Confession time. I'm a people watcher, and what fascinates me most is relationships.
In a restaurant last week, I watched three women arrive, embrace, and settle in at a corner table for an evening of food and companionship.
As their meal progressed and the laughter snowballed, other diners occasionally stopped to look. Straining to overhear what could generate such hilarity, and wondering, perhaps if wine was making it all a bit messy.
But there was no wine, just sheer delight in each other's company. As each shared their news, the other two listened as though it was the most riveting stuff they'd heard all day.
Watching from my table over the course of the evening, there was laughter, teasing, touch, tears, and companionable silence - all the things that reinforce deep connection. And it made me reflect on the importance of having such people in our lives. Those we know will love and stand by us, no matter what.
It seems that as society becomes noisier and more superficially connected, we are losing - in both quality and quantity - those friendships that sustain our wellbeing. How many people could you call, in need, at 3am, who would instantly be there for you? How different is your response from, perhaps ten years ago? Are there more or fewer such people?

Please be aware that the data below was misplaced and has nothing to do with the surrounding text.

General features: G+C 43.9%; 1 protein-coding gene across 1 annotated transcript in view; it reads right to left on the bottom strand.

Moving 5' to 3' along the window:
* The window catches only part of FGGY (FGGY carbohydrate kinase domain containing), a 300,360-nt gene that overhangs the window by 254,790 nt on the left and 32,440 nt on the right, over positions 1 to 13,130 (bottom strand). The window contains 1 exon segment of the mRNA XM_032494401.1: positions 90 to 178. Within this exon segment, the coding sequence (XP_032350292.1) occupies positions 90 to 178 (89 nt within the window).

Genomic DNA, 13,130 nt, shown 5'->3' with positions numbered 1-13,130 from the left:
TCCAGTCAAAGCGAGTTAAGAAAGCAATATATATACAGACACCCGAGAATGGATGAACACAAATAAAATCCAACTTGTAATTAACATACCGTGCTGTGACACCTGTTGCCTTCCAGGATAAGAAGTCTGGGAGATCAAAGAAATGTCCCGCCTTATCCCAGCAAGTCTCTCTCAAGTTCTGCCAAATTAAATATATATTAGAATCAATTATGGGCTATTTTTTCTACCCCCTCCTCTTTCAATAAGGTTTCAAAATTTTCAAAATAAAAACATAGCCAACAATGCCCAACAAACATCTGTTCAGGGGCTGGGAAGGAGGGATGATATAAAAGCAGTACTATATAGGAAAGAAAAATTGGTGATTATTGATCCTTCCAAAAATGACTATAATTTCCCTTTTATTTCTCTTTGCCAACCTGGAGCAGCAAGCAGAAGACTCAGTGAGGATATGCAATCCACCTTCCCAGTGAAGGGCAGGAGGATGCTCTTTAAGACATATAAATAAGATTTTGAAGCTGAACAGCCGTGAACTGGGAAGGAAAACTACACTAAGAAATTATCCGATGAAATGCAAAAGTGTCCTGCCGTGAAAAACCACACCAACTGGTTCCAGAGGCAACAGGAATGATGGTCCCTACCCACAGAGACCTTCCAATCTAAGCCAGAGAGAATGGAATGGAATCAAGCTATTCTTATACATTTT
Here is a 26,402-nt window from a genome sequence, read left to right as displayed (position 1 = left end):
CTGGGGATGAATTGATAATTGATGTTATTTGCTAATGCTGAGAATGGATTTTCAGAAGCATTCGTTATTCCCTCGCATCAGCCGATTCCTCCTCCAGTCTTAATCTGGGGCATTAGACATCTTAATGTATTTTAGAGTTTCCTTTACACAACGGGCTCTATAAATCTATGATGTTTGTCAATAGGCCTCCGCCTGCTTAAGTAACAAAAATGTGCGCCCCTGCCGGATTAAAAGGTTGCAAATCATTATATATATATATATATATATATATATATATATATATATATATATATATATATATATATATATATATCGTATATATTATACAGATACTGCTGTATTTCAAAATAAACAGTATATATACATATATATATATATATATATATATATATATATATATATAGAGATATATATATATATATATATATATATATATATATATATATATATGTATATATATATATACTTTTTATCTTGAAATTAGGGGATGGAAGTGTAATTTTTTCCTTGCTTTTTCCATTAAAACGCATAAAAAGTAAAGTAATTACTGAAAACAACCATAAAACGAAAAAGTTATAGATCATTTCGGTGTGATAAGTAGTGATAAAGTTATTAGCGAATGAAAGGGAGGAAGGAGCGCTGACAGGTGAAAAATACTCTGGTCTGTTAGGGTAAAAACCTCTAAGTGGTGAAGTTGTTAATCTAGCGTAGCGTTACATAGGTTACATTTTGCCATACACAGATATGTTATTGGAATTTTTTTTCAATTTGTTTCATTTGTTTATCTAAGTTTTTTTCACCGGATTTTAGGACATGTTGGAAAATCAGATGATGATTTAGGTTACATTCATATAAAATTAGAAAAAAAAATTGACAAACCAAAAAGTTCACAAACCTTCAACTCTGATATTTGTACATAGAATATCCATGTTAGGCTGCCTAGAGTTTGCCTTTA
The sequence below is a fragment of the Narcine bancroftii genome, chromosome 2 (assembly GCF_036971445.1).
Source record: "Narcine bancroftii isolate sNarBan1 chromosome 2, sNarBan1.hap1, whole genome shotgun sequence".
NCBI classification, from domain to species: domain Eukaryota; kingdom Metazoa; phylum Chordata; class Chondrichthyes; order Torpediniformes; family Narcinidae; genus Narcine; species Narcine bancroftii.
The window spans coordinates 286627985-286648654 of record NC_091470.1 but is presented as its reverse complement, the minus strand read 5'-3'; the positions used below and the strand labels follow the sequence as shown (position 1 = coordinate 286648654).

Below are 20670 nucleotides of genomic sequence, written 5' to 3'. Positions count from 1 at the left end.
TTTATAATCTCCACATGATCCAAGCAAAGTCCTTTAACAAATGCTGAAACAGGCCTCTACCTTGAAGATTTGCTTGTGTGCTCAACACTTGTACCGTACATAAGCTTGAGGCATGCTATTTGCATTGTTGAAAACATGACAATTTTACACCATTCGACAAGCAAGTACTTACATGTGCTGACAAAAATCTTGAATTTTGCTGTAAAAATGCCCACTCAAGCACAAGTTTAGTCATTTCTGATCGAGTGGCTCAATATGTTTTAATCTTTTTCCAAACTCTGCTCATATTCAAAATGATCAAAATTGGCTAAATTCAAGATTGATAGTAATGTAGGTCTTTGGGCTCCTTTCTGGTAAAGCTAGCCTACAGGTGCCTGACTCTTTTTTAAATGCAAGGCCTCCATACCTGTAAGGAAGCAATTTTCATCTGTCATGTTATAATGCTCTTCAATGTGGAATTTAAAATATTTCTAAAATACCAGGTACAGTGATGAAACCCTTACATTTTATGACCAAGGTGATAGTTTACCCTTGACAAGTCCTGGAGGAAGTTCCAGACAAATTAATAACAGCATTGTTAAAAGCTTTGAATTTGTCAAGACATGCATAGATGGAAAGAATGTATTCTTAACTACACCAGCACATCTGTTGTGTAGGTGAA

The women left the restaurant at the same time as I did, and as we waited to pay for our meals, I asked about their evening.
'Oh, this is our monthly catch-up', they said. 'We met twenty years ago when we worked in the same office. We became a sort of sisterhood then. Now we live in different cities and talk almost every day, but this dinner is our favourite time. We realised we don't need wine to get us talking and the belly laughs top up our souls for another month.'
From these joyous friends, then, three lessons.
Friendships might start by accident, but they are sustained through intention. Distance is irrelevant.
Friendships grow when we really see each other, and when we allow ourselves to be seen.
Friendship and laughter fills our souls. Being drunk on each other's company is the best sort of hangover.
Nurturing relationships, friendships, is some of the hardest work we do and also the most rewarding. As Ralph Waldo Emerson said, 'The only way to have a friend is to be one.' And, as with all things, it's the quality that matters.